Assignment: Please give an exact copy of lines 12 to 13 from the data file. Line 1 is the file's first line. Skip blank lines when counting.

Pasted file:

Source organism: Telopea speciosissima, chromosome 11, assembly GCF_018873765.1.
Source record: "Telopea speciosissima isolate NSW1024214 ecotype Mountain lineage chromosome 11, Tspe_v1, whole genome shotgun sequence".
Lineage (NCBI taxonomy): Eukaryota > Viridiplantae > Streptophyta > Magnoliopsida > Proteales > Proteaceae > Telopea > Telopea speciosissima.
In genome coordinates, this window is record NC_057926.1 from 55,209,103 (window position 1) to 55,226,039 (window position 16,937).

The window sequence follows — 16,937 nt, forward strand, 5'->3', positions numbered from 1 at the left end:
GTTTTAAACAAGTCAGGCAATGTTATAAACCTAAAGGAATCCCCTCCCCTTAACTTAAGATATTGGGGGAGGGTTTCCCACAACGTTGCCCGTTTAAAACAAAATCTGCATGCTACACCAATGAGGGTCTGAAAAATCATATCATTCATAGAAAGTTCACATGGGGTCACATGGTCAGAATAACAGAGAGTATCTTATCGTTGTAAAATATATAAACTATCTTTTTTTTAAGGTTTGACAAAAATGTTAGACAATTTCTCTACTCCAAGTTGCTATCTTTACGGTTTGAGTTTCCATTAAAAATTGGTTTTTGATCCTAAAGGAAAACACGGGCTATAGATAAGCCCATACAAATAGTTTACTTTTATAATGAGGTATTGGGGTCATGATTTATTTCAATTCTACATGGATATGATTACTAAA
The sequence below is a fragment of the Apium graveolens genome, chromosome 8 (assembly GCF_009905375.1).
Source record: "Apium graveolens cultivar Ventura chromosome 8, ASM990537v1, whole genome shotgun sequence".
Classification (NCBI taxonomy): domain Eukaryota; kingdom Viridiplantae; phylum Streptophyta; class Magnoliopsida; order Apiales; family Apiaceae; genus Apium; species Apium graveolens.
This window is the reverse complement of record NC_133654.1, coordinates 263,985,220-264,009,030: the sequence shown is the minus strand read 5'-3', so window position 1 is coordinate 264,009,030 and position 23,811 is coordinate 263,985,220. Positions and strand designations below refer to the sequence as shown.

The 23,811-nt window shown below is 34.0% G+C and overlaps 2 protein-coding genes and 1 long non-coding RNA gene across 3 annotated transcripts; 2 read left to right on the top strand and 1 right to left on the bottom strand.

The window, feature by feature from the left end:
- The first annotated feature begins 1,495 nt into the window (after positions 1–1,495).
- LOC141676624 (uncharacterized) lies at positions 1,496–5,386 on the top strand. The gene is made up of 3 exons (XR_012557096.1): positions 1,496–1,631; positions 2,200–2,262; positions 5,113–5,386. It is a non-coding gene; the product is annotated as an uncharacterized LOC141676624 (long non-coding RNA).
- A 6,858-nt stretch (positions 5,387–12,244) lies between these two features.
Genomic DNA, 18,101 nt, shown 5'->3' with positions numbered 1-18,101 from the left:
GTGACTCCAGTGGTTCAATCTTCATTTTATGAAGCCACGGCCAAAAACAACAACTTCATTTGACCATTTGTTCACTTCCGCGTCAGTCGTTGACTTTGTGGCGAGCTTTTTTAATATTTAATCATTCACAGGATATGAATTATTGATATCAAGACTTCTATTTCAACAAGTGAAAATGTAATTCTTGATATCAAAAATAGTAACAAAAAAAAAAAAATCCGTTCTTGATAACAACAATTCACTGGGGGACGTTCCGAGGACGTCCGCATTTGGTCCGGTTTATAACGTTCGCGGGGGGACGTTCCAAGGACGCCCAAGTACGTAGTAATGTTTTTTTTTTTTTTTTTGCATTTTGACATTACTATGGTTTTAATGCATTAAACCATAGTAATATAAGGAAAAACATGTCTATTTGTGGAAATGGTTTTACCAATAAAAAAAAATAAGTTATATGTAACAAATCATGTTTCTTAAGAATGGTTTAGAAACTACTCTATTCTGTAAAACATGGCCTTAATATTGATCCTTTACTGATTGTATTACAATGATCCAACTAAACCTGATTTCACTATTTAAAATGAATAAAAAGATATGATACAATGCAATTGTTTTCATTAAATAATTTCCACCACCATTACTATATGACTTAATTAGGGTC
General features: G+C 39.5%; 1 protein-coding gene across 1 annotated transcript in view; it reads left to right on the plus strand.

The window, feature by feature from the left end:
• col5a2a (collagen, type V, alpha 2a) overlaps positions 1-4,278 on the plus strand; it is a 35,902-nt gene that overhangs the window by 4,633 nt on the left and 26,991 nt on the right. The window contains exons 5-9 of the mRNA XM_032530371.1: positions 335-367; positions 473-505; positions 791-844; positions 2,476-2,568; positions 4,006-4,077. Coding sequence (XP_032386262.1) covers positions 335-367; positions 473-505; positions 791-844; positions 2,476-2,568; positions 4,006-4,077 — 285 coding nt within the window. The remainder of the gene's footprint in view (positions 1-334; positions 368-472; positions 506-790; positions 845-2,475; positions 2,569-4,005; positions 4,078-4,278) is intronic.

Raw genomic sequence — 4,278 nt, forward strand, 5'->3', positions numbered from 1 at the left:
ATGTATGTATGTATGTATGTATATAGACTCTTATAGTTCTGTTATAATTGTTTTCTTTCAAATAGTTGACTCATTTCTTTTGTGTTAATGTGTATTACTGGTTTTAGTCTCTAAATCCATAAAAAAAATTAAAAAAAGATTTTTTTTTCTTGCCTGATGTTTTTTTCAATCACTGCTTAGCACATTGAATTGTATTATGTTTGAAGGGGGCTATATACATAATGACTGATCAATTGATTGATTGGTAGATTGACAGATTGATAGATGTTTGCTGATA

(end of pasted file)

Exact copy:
The window, feature by feature from the left end:
- The first annotated feature begins 1,495 nt into the window (after positions 1–1,495).